Original Publication
Open Access

A Graduate Medical Education Curriculum to Introduce the Concept of Cancer Survivorship

Published: January 25, 2018 | 10.15766/mep_2374-8265.10673

Appendices

  • Survivorship Case.docx
  • Facilitator Manual.docx
  • Pre- and Posttest.docx
  • Pre- and Posttest with Answers.docx
  • ASCO Survivorship Care Plan Blank.docx
  • ASCO Survivorship Care Plan Bonnie Olden.docx

All appendices are peer reviewed as integral parts of the Original Publication.

To view all publication components, extract (i.e., unzip) them from the downloaded .zip file.


Abstract

Introduction: The growing number of cancer survivors has expanded the need for physicians familiar with survivorship care outside the subspecialty of oncology. However, primary care providers have historically not been comfortable managing the growing number of cancer survivors and their long-term sequela. To date, there is no current ambulatory curriculum designed as a workshop to discuss general concepts of cancer survivorship with internal medicine resident physicians. Methods: This was a 3-day workshop series given over 5 weeks. Residents were given a simulated case following a geriatric breast cancer survivor. Session 1 consisted of creating a survivorship care plan and discussing secondary cancer screening. Session 2 included a discussion on primary tumor recurrence and short-term side effects of cancer treatments. Finally, Session 3 incorporated mental health adjustment and long-term side effects of various cancer treatments. Knowledge and attitude assessments were administered during Sessions 1 and 3. Results: Eighty-seven residents participated, with 59 completing the survey on Session 1, and 36 completing the same survey on Session 3. Prior to the curriculum, two residents reported comfort in creating a survivorship care plan compared to 23 after the curriculum. Similarly, comfort in screening for excess mortality increased from three residents to 19. General knowledge of common side effects from cancer treatment modalities was well known prior to the curriculum. Discussion: Survivorship care heavily incorporates the basics of primary care. This curriculum successfully raised awareness among resident physicians regarding survivorship terminology, which, in turn, improved their comfort in the long-term management of the cancer survivor.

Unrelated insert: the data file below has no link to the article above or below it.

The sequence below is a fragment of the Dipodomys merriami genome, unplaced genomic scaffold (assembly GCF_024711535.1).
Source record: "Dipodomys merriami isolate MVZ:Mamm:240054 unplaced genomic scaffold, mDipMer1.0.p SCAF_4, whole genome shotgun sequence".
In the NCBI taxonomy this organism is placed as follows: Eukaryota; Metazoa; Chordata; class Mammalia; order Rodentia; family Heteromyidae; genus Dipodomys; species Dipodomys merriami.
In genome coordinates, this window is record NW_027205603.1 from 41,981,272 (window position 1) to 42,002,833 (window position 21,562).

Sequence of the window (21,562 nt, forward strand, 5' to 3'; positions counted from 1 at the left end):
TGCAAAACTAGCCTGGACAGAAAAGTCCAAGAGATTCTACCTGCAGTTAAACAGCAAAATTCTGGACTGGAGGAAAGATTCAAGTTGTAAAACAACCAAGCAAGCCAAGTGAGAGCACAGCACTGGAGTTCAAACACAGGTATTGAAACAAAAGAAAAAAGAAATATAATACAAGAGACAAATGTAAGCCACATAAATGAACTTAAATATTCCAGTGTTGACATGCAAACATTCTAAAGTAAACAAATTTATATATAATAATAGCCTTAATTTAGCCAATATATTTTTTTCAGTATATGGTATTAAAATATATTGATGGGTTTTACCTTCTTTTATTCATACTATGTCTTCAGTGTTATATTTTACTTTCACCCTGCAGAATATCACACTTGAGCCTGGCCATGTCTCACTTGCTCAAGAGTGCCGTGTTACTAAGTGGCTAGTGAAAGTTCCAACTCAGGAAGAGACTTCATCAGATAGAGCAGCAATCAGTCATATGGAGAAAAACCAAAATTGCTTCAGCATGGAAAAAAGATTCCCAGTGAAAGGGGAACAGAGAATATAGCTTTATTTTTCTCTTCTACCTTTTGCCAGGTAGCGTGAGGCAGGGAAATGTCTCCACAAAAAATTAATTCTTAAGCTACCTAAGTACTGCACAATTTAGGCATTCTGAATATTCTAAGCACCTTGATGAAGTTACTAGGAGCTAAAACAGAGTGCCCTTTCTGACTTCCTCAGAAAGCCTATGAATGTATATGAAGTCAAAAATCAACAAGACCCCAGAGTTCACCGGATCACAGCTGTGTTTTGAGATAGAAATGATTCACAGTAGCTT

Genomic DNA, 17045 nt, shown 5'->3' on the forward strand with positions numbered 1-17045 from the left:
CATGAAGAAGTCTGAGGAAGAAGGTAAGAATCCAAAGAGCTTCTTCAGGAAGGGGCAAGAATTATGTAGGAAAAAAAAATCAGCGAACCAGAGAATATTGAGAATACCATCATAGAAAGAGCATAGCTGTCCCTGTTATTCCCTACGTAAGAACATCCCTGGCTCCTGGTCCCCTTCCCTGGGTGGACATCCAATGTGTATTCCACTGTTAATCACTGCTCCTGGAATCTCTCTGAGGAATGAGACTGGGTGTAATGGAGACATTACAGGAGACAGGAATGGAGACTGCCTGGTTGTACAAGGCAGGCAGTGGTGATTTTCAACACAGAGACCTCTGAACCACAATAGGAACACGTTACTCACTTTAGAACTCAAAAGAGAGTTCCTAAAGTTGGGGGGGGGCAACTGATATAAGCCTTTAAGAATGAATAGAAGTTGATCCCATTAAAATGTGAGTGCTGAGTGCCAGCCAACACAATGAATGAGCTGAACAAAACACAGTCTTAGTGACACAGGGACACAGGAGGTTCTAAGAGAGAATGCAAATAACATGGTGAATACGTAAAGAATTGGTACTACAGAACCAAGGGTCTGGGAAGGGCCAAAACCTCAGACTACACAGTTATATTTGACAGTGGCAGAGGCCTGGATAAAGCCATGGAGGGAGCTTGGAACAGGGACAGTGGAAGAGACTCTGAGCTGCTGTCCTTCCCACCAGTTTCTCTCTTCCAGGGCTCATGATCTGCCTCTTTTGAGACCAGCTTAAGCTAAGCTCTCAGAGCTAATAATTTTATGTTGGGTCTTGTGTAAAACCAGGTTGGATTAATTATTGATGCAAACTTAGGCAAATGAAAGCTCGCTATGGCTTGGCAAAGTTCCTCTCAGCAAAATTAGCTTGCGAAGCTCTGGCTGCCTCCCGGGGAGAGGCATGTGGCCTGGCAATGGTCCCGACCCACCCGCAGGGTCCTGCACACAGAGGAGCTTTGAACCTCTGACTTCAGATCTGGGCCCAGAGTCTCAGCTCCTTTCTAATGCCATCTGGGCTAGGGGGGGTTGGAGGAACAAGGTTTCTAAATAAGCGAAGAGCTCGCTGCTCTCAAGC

Educational Objectives

By the end of this module, the learner will be able to:

  1. Explain the basic terminology used in survivorship care (i.e., background mortality, excess mortality, secondary malignancies, and primary recurrence).
  2. Create an individualized survivorship care plan for the adult breast cancer survivor.
  3. Identify appropriate screening tests for long-term surveillance of the breast cancer survivor.
  4. Identify common short-term side effects of various cancer treatment modalities.
  5. Classify physical symptoms that could be early indications of primary recurrence or secondary malignancies.
  6. Identify appropriate diagnostic tests for concerning physical symptoms in the adult breast cancer survivor.
  7. Differentiate chronic morbidities that arise from various cancer treatments.
  8. Address mental health concerns in the cancer survivor.
  9. Classify physical symptoms that could be early indications of long-term side effects of cancer treatments and excess mortality.

Figures and Tables

Figure 1. Percentage of learners who felt competent in knowing how to find or create a survivorship care plan, before and after the curriculum.
Figure 2. Percentage of learners who felt comfortable in screening for excess mortality in cancer survivors, before and after the curriculum.

Introduction